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Book News: Tennessee Williams Tale Of Disappointed Love To Be Published

Playwright Tennessee Williams sits at his typewriter on Nov. 11, 1940, in New York.
Dan Grossi
Playwright Tennessee Williams sits at his typewriter on Nov. 11, 1940, in New York.

The daily lowdown on books, publishing, and the occasional author behaving badly.

  • A previously unpublished campus love story by Tennessee Williams called "Crazy Night," will appear in the next issue of Strand magazine. The Prohibition-era tale takes place during on the last night of the semester, known as "crazy night" because of the wild parties and bootleg alcohol. It centers around disappointed love for a girl named Anna Jean – a name familiar to readers of Tennessee Williams' memoirs, which recount a "poignant and innocent little affair" with a "very charming" girl of that name. In an email to NPR, Strand managing editor Andrew Gulli wrote, "One of [Williams'] themes was how relationships fail and lead to bitterness when love turns into idealization and those themes are very much at play in 'Crazy Night.' I think there are many autobiographical elements at play in the story and this might be the missing piece in the puzzle about his references to an Anna Jean in his memoirs and notebooks." Williams wrote a short poem for the real Anna Jean, recorded in his memoirs:
  • "Can I forget

    the night you waited

    beside your door --

    could it have been more plainly stated? --

    for something more."

  • Canada has put Nobel Prize winner Alice Munro on a new silver coin. The $5 commemorative coin will cost $69.95, which kind of seems like a bad deal, but hey.
  • The winners of the Anisfield-Wolf Awards, which celebrate "books that have made important contributions to our understanding of racism and human diversity," have been announced. They include Anthony Marra for his novel A Constellation of Vital Phenomena, Adrian Matejka for his poetry collection The Big Smoke, and Ari Shavit for My Promised Land: The Triumph and Tragedy of Israel. Lifetime achievement awards went to Sir Wilson Harris and George Lamming. "The 2014 Anisfield-Wolf winners are exemplars who broaden our vision of race and diversity," jury chairman Henry Louis Gates Jr. wrote in a press release. "This year, there is exceptional writing about the moral complexity of Israel, a transporting first novel set in war-torn Chechnya and a collection of poems on the myth and unapologetic masculinity of the first African-American heavyweight champion, Jack Johnson."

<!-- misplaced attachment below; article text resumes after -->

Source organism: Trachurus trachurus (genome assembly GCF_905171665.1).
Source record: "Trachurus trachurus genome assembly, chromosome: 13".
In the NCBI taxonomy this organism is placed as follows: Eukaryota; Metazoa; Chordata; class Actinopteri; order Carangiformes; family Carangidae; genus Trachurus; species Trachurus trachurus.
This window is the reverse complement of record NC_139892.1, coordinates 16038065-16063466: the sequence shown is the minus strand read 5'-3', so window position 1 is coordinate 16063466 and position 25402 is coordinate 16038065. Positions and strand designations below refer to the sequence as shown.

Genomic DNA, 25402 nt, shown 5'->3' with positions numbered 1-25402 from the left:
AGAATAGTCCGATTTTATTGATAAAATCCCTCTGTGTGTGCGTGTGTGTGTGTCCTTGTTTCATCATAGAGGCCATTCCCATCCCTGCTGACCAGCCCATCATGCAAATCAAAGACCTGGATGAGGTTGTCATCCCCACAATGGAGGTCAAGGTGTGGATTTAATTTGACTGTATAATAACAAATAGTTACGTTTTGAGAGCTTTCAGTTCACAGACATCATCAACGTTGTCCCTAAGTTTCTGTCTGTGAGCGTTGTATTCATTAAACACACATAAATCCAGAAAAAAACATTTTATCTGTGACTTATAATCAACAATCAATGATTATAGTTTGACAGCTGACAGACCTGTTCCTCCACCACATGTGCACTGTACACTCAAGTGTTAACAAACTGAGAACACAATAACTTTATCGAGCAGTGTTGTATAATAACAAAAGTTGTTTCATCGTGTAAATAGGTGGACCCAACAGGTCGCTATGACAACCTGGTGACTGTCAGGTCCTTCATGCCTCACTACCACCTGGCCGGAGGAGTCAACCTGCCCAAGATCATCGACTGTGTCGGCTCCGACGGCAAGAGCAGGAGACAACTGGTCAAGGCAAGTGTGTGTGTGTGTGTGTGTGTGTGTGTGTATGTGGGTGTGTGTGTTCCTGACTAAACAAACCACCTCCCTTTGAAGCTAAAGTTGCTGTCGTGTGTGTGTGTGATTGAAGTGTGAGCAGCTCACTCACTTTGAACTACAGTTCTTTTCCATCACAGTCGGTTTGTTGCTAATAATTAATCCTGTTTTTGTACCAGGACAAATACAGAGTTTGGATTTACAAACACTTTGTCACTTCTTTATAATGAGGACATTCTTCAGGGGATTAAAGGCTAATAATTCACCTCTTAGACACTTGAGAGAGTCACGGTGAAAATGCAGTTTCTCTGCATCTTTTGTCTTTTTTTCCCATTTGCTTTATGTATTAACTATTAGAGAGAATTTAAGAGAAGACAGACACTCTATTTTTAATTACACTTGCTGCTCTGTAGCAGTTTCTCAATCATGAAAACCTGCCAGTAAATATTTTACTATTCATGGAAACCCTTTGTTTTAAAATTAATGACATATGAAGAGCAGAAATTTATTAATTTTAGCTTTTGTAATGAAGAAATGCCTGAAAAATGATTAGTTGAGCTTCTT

• Mallory Ortberg has created a quiz asking "Does He Like You?" based on Samuel Richardson's 1740 novel Pamela, or Virtue Rewarded, in which a maidservant is held captive by her master until she falls in love with him:
  • 1. Your employer, the lady of the house, finally dies after a long illness. At the funeral, her son:

    A. Graciously and feelingly mourns her passing.

    B. Takes you by the hand in front of them all (yes, in front of them all!) and swears that "for my dear mother's sake, I will be a friend to you, and you shall take care of my linen."

    C. Has unprotected sex with you in the Summer House.

    D. Steals all of your letters to your parents and locks you in a dungeon.

    Copyright 2021 NPR. To see more, visit https://www.npr.org.

    Annalisa Quinn is a contributing writer, reporter, and literary critic for NPR. She created NPR's Book News column and covers literature and culture for NPR.